I’m one of the minority of bicyclists who stops at stop signs. I sometimes get a thumbs-up or other show of appreciation from drivers surprised to see it. And, yes, it’s good to establish eye contact, so you’ll know that a distracted driver isn’t about to mow you down as you proceed.

RED LIGHTS

Same goes at traffic signals. For anyone, running a red light is a potential death penalty. So is gunning your e-bike forward just as a light turns green, without first looking to make sure a red-light runner won’t blindside you.

I recently saw an adult e-biker speed through a red light, long after it had turned red, at Ola Vista and Del Mar. At one El Camino Real red light, I stopped just short of the intersection, right foot on the curb, waving on any cars that wanted to turn right, around me, at the corner. I could hear two teen girls, trapped behind me at curbside on e-bikes, chatting excitedly. Looking back, I realized they were laughing at me, as if I were being freaky cautious.

At another ECR intersection, I saw a young girl with no helmet run a red light, forcing a pickup truck to brake for her. I winced, sadly.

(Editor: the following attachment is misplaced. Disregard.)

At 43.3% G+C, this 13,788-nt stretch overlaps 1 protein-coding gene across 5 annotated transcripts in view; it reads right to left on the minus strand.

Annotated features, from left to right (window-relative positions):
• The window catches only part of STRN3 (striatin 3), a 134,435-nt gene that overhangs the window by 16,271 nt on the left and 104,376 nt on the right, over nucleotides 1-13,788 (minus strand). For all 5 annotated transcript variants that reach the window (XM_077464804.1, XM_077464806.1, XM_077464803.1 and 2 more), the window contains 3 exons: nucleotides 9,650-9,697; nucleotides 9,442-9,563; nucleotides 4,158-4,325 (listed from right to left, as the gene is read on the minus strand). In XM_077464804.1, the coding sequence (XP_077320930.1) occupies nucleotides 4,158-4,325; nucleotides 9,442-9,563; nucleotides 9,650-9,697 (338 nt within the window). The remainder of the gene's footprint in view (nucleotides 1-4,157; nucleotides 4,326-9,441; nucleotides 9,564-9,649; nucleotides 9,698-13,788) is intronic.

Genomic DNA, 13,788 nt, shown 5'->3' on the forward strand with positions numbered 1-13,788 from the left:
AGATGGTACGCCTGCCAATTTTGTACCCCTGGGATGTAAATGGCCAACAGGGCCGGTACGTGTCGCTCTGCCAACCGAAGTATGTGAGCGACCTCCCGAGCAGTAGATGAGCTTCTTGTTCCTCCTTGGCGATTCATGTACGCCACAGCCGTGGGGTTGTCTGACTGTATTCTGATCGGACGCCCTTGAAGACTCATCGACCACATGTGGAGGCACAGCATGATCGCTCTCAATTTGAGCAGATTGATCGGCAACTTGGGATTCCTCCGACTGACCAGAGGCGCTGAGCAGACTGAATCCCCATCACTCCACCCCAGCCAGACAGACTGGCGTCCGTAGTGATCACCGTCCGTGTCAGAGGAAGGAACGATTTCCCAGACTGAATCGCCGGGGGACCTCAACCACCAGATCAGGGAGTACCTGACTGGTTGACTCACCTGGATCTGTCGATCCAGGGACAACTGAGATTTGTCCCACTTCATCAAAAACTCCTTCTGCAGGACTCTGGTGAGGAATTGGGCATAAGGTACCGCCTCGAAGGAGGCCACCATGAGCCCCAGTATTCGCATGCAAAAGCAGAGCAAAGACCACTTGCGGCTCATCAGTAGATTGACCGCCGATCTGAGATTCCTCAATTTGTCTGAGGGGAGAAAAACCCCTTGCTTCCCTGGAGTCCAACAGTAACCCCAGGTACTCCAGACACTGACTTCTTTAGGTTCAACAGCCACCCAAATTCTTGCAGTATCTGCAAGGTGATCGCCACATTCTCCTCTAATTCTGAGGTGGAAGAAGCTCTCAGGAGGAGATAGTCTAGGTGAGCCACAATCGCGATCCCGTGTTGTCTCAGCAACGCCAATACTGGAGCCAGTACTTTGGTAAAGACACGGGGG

Let’s all use common sense, be aware of our surroundings and be kind. Yes, it’s possible to have fun, do no harm and get home safely.

Fred Swegles is a longtime San Clemente resident with five decades of reporting experience in the city. Fred can be reached at fswegles@picketfencemedia.com.

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comments (3)

  • thanks Fred we were taught bike rules in school at a early age , Eye contact is the best and hand signals are very important our bikes got registered to help stop theft and we received a license after we showed knowledge of safety , biking skills and rules of the road.

  • Great article Fred. I’m a crossing guard at an elementary school in San Juan and have kids on e-bikes run the stop signs on a regular basis (with little kids in the crosswalk). They learn from their parents, who also run stop signs (some of them are dropping kids off at school). As far as eye contact goes, with all the tinted windows out there, it’s impossible to make eye contact.

  • Thank you Fred for writing this article. It’s not only e-bikes, but cyclist in general. The picture that you have chosen is great because it is right at Las Palmas Elementary and Max Berg Park, where this happens all the time. We have seen so many cyclists run stop signs all the time. It doesn’t matter to them if they have their children with them or not. They still run stop signs regardless. As I read Steve’s comment above, he has seen this at an elementary school in San Juan too. It’s happening every where.